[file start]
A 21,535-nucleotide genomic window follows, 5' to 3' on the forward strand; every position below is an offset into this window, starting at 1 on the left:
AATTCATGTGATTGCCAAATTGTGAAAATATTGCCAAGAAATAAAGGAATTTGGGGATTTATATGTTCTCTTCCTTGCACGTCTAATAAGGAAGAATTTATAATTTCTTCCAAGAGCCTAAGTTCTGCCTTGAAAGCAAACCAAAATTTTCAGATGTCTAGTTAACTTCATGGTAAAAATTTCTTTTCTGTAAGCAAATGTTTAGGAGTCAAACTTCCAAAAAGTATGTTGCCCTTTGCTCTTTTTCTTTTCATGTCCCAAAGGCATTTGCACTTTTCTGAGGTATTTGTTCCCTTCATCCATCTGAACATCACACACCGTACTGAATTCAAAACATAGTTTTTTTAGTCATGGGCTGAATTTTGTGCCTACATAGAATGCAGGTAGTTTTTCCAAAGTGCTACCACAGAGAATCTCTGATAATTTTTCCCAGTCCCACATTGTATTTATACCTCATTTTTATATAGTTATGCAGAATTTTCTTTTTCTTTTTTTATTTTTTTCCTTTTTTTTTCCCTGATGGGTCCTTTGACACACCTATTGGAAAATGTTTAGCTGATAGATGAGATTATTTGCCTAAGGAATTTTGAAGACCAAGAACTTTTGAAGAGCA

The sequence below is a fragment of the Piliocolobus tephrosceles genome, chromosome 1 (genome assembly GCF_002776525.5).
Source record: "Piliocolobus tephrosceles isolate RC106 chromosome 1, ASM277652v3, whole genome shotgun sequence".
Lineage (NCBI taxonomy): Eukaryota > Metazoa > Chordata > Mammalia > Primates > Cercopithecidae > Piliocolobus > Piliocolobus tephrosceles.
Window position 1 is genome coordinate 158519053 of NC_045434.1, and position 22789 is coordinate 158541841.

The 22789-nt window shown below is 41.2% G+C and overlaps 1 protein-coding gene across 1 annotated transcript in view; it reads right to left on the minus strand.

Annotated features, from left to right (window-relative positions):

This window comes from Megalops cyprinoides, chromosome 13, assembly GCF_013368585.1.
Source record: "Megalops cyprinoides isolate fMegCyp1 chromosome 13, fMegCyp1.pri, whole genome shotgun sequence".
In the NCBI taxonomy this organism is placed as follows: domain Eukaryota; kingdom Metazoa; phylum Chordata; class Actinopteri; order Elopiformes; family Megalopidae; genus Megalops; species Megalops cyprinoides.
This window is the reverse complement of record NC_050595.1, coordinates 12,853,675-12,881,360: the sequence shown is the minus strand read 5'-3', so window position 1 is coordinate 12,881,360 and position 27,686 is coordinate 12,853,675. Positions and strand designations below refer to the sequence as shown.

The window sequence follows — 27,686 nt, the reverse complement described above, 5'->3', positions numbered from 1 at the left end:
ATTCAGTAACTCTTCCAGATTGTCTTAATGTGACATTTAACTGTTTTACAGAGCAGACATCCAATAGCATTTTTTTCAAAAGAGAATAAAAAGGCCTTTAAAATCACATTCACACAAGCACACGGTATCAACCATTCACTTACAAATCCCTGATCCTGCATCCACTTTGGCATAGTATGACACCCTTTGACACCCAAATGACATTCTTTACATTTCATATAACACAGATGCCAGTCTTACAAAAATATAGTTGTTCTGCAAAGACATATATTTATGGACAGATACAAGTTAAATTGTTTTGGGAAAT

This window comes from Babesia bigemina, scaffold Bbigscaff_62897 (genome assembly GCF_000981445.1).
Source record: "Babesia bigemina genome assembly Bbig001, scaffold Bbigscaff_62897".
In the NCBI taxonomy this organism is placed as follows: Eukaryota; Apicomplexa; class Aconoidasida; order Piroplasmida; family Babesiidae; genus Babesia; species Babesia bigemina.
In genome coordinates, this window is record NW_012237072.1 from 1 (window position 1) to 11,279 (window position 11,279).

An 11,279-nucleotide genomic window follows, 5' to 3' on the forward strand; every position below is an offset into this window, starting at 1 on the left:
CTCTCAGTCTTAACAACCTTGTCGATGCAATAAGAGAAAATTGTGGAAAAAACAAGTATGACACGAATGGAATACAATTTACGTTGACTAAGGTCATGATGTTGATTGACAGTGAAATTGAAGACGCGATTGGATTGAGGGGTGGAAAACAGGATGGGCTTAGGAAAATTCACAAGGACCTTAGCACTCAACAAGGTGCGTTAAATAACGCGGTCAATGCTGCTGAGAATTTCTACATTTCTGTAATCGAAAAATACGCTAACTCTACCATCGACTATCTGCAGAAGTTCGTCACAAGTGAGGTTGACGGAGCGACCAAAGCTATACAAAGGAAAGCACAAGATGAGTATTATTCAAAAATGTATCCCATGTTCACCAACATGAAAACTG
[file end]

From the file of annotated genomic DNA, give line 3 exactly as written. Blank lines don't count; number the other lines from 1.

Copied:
The sequence below is a fragment of the Piliocolobus tephrosceles genome, chromosome 1 (genome assembly GCF_002776525.5).